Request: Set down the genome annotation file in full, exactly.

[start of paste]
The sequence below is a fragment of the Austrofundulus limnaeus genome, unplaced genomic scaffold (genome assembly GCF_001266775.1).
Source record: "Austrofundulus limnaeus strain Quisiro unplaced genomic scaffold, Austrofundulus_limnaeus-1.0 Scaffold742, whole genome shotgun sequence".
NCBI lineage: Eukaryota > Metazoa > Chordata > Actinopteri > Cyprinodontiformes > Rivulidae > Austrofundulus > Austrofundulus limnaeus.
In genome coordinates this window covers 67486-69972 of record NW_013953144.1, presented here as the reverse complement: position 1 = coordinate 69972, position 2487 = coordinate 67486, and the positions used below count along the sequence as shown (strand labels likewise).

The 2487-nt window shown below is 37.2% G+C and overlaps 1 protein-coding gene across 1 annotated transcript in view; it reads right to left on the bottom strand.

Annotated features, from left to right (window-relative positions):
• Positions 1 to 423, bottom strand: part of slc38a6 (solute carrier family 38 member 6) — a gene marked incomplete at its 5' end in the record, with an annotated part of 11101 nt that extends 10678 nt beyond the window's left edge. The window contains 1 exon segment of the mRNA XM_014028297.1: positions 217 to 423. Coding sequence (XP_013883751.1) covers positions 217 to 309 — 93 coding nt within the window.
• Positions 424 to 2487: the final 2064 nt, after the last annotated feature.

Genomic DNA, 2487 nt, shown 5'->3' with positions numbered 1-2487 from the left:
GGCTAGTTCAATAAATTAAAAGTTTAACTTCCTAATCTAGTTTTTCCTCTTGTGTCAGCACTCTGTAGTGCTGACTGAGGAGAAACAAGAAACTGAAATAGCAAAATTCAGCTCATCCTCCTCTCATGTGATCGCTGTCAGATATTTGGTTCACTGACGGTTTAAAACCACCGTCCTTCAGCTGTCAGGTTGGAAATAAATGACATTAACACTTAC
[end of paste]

The sequence below is a fragment of the Austrofundulus limnaeus genome, unplaced genomic scaffold (genome assembly GCF_001266775.1).
Source record: "Austrofundulus limnaeus strain Quisiro unplaced genomic scaffold, Austrofundulus_limnaeus-1.0 Scaffold742, whole genome shotgun sequence".
NCBI lineage: Eukaryota > Metazoa > Chordata > Actinopteri > Cyprinodontiformes > Rivulidae > Austrofundulus > Austrofundulus limnaeus.
In genome coordinates this window covers 67486-69972 of record NW_013953144.1, presented here as the reverse complement: position 1 = coordinate 69972, position 2487 = coordinate 67486, and the positions used below count along the sequence as shown (strand labels likewise).

The 2487-nt window shown below is 37.2% G+C and overlaps 1 protein-coding gene across 1 annotated transcript in view; it reads right to left on the bottom strand.

Annotated features, from left to right (window-relative positions):
• Positions 1 to 423, bottom strand: part of slc38a6 (solute carrier family 38 member 6) — a gene marked incomplete at its 5' end in the record, with an annotated part of 11101 nt that extends 10678 nt beyond the window's left edge. The window contains 1 exon segment of the mRNA XM_014028297.1: positions 217 to 423. Coding sequence (XP_013883751.1) covers positions 217 to 309 — 93 coding nt within the window.
• Positions 424 to 2487: the final 2064 nt, after the last annotated feature.

Genomic DNA, 2487 nt, shown 5'->3' with positions numbered 1-2487 from the left:
GGCTAGTTCAATAAATTAAAAGTTTAACTTCCTAATCTAGTTTTTCCTCTTGTGTCAGCACTCTGTAGTGCTGACTGAGGAGAAACAAGAAACTGAAATAGCAAAATTCAGCTCATCCTCCTCTCATGTGATCGCTGTCAGATATTTGGTTCACTGACGGTTTAAAACCACCGTCCTTCAGCTGTCAGGTTGGAAATAAATGACATTAACACTTAC